The Nichi Bei Foundation held its annual Nichi Bei Day with the Oakland A’s on May 15. The A’s hosted the Los Angeles Angels at the Oakland Coliseum, and the game featured the reigning American League MVP for the Angels, Shohei Ohtani.
Ohtani has marveled fans as a two-way star in the Major Leagues as a starting pitcher and power hitter. His unique ability to excel as both a pitcher and hitter attracted more than 330 attendees to Nichi Bei Day.
The night before, Ohtani hit his 100th career home run in the majors. Ohtani wasted no time hitting his 101st home run, when he crushed a two-run shot in his first at-bat on Nichi Bei Day. Ohtani’s eighth home run of the season came on a 96-mph, belt-high fastball from Angels right-handed starter Frankie Montas.
Ohtani’s homer traveled 425 feet into the right center field seats, and rocketed off his bat at an exit velocity of 108.3 mph. Coming into the game, Ohtani had hit off of Montas well, batting .333 in 18 at-bats with two home runs.
Montas did not give Ohtani a chance to repeat his performance in his next plate appearance in the third inning. With a runner on third and one out, Montas intentionally walked Ohtani. That decision paid off for the A’s as both Angels runners were stranded with no runs scoring. However, Oakland was only able to push across one run, and fell to the Angels by a final score of 4-1.
Among the many Ohtani fans in the Nichi Bei section of the Coliseum was Elsa Renix from Sacramento, who sported an Ohtani Hokkaido Nippon-Ham Fighters jersey, his former team in Japan. Renix became an Ohtani fan because of her mom, who had been following Ohtani since his playing days in Japan. May 15 was Renix’s first Nichi Bei Day at the Coliseum, but assured that it wouldn’t be her last.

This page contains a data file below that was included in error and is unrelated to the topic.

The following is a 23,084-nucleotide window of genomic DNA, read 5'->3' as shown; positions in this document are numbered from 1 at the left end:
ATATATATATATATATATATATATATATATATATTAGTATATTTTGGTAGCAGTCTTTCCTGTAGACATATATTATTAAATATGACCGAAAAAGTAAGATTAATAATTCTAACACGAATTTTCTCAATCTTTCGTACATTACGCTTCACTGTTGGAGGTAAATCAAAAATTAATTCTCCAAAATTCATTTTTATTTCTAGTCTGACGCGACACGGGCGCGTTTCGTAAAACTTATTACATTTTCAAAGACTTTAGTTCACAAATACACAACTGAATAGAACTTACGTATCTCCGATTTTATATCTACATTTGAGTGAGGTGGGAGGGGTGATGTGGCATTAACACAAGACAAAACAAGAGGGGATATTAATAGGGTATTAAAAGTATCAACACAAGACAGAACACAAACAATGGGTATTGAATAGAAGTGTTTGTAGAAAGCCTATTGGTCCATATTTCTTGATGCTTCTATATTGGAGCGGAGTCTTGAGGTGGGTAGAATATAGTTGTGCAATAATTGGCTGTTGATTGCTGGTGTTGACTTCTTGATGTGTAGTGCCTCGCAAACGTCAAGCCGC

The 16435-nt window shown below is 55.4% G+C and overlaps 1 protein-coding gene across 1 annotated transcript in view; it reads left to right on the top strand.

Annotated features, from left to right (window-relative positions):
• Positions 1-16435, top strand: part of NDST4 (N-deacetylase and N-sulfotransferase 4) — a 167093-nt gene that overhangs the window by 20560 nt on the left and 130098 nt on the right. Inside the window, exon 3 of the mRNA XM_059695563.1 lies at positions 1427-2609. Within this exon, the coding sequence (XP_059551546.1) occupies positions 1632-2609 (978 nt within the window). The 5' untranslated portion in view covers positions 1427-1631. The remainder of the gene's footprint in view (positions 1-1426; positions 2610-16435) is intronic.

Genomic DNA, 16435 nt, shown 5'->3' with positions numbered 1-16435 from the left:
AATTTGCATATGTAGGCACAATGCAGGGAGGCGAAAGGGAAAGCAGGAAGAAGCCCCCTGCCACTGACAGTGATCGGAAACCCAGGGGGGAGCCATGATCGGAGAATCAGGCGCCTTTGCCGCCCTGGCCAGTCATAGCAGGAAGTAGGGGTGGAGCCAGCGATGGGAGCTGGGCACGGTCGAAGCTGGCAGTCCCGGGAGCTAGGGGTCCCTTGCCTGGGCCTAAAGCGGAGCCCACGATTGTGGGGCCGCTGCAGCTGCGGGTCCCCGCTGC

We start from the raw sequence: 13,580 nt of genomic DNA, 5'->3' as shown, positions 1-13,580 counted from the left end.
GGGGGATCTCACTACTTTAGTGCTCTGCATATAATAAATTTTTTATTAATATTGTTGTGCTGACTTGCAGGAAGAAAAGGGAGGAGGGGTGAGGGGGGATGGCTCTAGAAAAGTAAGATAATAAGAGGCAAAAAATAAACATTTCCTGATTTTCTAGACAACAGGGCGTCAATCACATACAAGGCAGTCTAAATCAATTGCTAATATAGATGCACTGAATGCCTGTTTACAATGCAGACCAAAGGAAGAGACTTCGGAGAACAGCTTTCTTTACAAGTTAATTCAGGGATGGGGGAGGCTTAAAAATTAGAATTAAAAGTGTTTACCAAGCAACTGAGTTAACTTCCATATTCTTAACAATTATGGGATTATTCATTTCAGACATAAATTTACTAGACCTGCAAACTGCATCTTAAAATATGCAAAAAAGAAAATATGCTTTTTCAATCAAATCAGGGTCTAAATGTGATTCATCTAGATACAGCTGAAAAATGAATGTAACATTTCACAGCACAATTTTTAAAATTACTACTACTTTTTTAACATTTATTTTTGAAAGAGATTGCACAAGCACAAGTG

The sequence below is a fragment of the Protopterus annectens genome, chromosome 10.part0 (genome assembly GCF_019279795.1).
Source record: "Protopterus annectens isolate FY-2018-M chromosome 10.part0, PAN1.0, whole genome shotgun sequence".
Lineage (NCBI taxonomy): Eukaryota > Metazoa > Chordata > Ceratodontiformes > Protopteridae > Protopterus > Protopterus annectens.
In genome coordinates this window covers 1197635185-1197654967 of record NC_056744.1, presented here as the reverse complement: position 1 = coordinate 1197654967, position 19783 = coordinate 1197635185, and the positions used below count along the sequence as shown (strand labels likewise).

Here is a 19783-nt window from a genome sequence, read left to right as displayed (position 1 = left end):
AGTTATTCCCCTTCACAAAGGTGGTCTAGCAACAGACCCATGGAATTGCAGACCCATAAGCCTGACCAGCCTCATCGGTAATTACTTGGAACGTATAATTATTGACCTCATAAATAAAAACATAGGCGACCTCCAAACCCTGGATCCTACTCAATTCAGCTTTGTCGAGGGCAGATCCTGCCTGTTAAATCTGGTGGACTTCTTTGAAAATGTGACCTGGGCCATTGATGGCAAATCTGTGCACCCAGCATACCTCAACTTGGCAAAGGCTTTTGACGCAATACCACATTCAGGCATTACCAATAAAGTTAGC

“As long as Ohtani plays for the Angels and play the A’s, we’ll be here again,” she said.
Also in attendance from Sacramento was Priscilla Ouchida, the former national executive director of the Japanese American Citizens League. She brought a group of 12 people with her, including her nephews from Japan. Although she identifies as a lifelong San Francisco Giants fan, Ouchida couldn’t resist watching Ohtani play live with the full-thronged support of the Japanese American community.
“Shohei trumps everything. I’ve been a big fan of his since his Nippon Ham Fighter days,” she said. “I’ve been subscribing and supporting Nichi Bei for a long time, so it was irresistible to come here today.”
Ohtani is the third Japanese-born player to reach 100 career home runs in the Major Leagues, joining Hideki Matsui (175) and Ichiro Suzuki (117). Ohtani also joined Babe Ruth as the only players all-time with 100 home runs and 250 pitching strikeouts.
Ohtani was the unanimous 2021 American League MVP. He was the first unanimous American League MVP since his teammate, Mike Trout, won the award unanimously in 2014.
During his MVP campaign, Ohtani was the first American League player to tally 45 home runs, 100 RBI, 100 runs, and 25 stolen bases in a single season.